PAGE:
Flame development , MD5 crypt Collision hash and The Theory


MD5 is still used by real CAs to sign SSL
certificates today
○ MD5 has been broken since 2004
○ theoretical CA attack published in 2007


User generates private key
2. User creates a Certificate Signing Request
(CSR) containing
– user identity
– domain name
– public key
3. CA processes the CSR
– validates user identity
– validates domain ownership
– signs and returns the certificate
4. User installs private key and certificate on a
web server




The md5crypt password scrambler was created in 1995 by yours truly and was, back then, a sufficiently strong protection for passwords.

New research has shown that it can be run at a rate close to 1 million checks per second on COTS GPU hardware, which means that it is as prone to brute-force attacks as the DES based UNIX crypt was back in 1995: Any 8 character password can be found in a couple of days.

the following guidance to the process:

On a state of the art COTS computer, the algorithm should take at the very least 0.1 second (100 milliseconds) when implemented in software, preferably more.

Some kind of “round count” parameter should be made run-time tweakable so that the runtime/complexity can be increased over time by system administrators.


The algorithm should be based on repeated data-dependent iterations of several different complex one-way hash functions (MD5, SHA1, SHA2, BLOWFISH, you name it, use them all) in order to “soak up area” in hardware based attack implementations.

Please notice that there is _no_ advantage in everybody in the world using the exact same algorithm, quite the contrary in fact.

All major internet sites, anybody with more than 50.000 passwords, should design or configure a unique algorithm (consisting of course of standard one-way hash functions like SHA2 etc) for their site, in order to make development of highly optimized password brute-force technologies a “per-site” exercise for attackers.




The OpenSSL library provides access to SSL encrypted tunnels. Most of its functionality is accessible via the openssl command which is shipped with the OpenSSL package.


A digest is a one-way transformation of a string (into a hash) that can be used to ensure the integrity of the string. For example, this technique is used in PGP to sign messages. Commonly used algorithms include MD5 and SHA-1.

The following command demonstrates how to generate a MD5 hash of the content of a file:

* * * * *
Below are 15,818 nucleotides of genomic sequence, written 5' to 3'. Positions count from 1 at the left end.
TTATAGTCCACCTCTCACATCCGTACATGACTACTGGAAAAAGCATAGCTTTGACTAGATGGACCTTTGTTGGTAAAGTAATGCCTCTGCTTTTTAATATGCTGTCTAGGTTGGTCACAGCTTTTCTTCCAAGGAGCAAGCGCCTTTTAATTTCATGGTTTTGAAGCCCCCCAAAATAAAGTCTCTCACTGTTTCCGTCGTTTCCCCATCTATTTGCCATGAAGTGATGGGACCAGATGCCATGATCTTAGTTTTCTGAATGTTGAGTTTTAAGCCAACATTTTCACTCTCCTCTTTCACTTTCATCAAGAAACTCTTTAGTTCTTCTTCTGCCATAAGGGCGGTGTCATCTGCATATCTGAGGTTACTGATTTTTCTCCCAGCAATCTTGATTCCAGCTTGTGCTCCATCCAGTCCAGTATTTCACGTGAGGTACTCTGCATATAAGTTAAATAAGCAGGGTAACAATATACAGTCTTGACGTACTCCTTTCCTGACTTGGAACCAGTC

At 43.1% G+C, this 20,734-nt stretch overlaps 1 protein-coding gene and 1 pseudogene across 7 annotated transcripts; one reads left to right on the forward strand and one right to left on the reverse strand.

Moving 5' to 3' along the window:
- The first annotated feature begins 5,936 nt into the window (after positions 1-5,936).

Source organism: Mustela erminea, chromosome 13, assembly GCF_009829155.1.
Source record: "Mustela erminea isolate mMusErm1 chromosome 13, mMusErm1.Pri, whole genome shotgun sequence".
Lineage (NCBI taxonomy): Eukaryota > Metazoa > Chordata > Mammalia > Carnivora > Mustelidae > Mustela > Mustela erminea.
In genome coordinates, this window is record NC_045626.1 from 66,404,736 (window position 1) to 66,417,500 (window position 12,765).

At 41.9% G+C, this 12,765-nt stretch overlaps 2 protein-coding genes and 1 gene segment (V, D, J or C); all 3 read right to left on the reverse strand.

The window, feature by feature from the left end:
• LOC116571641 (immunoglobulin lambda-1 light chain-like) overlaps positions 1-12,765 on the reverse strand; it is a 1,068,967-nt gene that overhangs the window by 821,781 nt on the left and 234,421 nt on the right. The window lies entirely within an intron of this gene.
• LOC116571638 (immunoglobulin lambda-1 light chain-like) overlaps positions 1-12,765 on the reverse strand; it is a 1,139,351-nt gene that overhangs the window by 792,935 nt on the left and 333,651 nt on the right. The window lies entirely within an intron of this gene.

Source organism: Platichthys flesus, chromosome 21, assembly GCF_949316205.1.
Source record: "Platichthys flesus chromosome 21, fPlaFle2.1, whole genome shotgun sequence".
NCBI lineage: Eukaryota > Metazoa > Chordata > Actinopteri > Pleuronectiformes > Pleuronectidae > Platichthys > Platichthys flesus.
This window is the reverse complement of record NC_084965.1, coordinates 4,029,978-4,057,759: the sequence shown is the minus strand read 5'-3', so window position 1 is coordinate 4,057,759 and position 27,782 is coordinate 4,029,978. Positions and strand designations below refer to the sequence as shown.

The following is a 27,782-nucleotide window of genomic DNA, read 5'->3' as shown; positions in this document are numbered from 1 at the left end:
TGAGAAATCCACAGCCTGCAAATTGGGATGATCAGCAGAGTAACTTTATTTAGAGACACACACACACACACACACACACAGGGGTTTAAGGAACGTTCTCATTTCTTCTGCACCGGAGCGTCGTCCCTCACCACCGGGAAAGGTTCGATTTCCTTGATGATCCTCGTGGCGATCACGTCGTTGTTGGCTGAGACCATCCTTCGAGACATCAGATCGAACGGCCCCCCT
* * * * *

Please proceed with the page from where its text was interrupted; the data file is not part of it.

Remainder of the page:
openssl -md5 -in INFILE -out OUTFILE

The openssl command can be used to generate hashed password as well as strings which are insusceptible by dictionary-based attacks against passwords.

The crypt3 hash algorithm was formerly used to hash passwords on Unix systems but has been superseded by the md5-crypt hash algorithm, at least on linux systems.

openssl passwd -salt SALT PASSWORD
Similar to the above command, a hash password is generated from a password and a salt, though, the format of the output, the modular crypt format (MCF), is more sophisticated to allow for a variety of hash algorithms. The simple format which is discussed here begins with a $ and consists of three fields separated by $ where the first fields indicates which hash algorithm is used (md5-crypt was assigned 1), the second and third contain the salt and the password, respectively.

openssl passwd -1 -salt SALT PASSWORD

Please note, that there is a huge difference between a simple MD5 hash and a md5-crypt’ed password. Although the md5-crypt hash algorithm is based on the MD5 hash algorithm, the two can not be transformed into each other without knowledge of the plaintext password.

Generation of N chars
The openssl can also be used to create a string of pseudo-randomly chosen characters of a custom length:

openssl rand -base64 N | head -c N
Base64 encoding

What is Base64

openssl enc -base64 -e -in INFILE -out OUTFILE
openssl enc -base64 -d -in INFILE -out OUTFILE
Data encryption

Often the privacy of data that is transmitted over a private network is of major concern to the participating parties. The openssl also provides commonly used symmetrical encryption algorithms (asymmetrical encryption algorithms are covered by gnupg) which are two-way transformations of strings based on a password.

The following commands demonstrate the use of the openssl command to encrypt the content of a file using the Advanced Encryption Standard (AES) algorithm. The user is prompted for the password on the current terminal.

openssl enc -aes256 -e -in INFILE -out OUTFILE
openssl enc -aes256 -d -in INFILE -out OUTFILE
SSL client

In addition, the openssl command can be used to open a SSL tunnel to a remote host which can be used to tunnel sensitive protocol data:

openssl s_client -connect HOST:PORT

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